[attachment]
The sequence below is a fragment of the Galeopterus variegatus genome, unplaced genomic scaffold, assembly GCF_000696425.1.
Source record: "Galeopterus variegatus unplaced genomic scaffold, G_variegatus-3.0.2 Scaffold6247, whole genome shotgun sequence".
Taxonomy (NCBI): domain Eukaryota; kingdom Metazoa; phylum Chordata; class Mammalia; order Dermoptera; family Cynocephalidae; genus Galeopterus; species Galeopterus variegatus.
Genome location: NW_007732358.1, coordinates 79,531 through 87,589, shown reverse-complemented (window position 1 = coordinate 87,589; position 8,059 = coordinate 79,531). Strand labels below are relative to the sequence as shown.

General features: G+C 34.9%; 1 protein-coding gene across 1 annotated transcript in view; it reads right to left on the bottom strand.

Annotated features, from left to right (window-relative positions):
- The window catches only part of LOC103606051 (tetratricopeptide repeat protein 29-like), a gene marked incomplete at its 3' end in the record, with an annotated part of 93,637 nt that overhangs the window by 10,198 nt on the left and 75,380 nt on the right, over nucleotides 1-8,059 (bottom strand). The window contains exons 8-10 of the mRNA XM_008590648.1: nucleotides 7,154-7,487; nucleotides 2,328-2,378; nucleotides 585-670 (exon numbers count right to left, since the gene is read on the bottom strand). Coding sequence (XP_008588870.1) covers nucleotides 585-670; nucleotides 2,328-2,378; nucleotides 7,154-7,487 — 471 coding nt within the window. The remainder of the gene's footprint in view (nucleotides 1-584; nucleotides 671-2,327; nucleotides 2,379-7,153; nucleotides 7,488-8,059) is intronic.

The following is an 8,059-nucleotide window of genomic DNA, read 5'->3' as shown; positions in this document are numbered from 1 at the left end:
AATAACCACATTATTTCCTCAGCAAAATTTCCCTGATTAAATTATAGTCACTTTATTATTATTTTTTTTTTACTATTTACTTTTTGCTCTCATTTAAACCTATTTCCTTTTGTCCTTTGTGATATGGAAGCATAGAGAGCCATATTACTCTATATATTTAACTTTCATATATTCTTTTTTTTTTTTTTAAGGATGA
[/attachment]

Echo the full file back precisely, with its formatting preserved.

The sequence below is a fragment of the Galeopterus variegatus genome, unplaced genomic scaffold, assembly GCF_000696425.1.
Source record: "Galeopterus variegatus unplaced genomic scaffold, G_variegatus-3.0.2 Scaffold6247, whole genome shotgun sequence".
Taxonomy (NCBI): domain Eukaryota; kingdom Metazoa; phylum Chordata; class Mammalia; order Dermoptera; family Cynocephalidae; genus Galeopterus; species Galeopterus variegatus.
Genome location: NW_007732358.1, coordinates 79,531 through 87,589, shown reverse-complemented (window position 1 = coordinate 87,589; position 8,059 = coordinate 79,531). Strand labels below are relative to the sequence as shown.

General features: G+C 34.9%; 1 protein-coding gene across 1 annotated transcript in view; it reads right to left on the bottom strand.

Annotated features, from left to right (window-relative positions):
- The window catches only part of LOC103606051 (tetratricopeptide repeat protein 29-like), a gene marked incomplete at its 3' end in the record, with an annotated part of 93,637 nt that overhangs the window by 10,198 nt on the left and 75,380 nt on the right, over nucleotides 1-8,059 (bottom strand). The window contains exons 8-10 of the mRNA XM_008590648.1: nucleotides 7,154-7,487; nucleotides 2,328-2,378; nucleotides 585-670 (exon numbers count right to left, since the gene is read on the bottom strand). Coding sequence (XP_008588870.1) covers nucleotides 585-670; nucleotides 2,328-2,378; nucleotides 7,154-7,487 — 471 coding nt within the window. The remainder of the gene's footprint in view (nucleotides 1-584; nucleotides 671-2,327; nucleotides 2,379-7,153; nucleotides 7,488-8,059) is intronic.

The following is an 8,059-nucleotide window of genomic DNA, read 5'->3' as shown; positions in this document are numbered from 1 at the left end:
AATAACCACATTATTTCCTCAGCAAAATTTCCCTGATTAAATTATAGTCACTTTATTATTATTTTTTTTTTACTATTTACTTTTTGCTCTCATTTAAACCTATTTCCTTTTGTCCTTTGTGATATGGAAGCATAGAGAGCCATATTACTCTATATATTTAACTTTCATATATTCTTTTTTTTTTTTTTAAGGATGA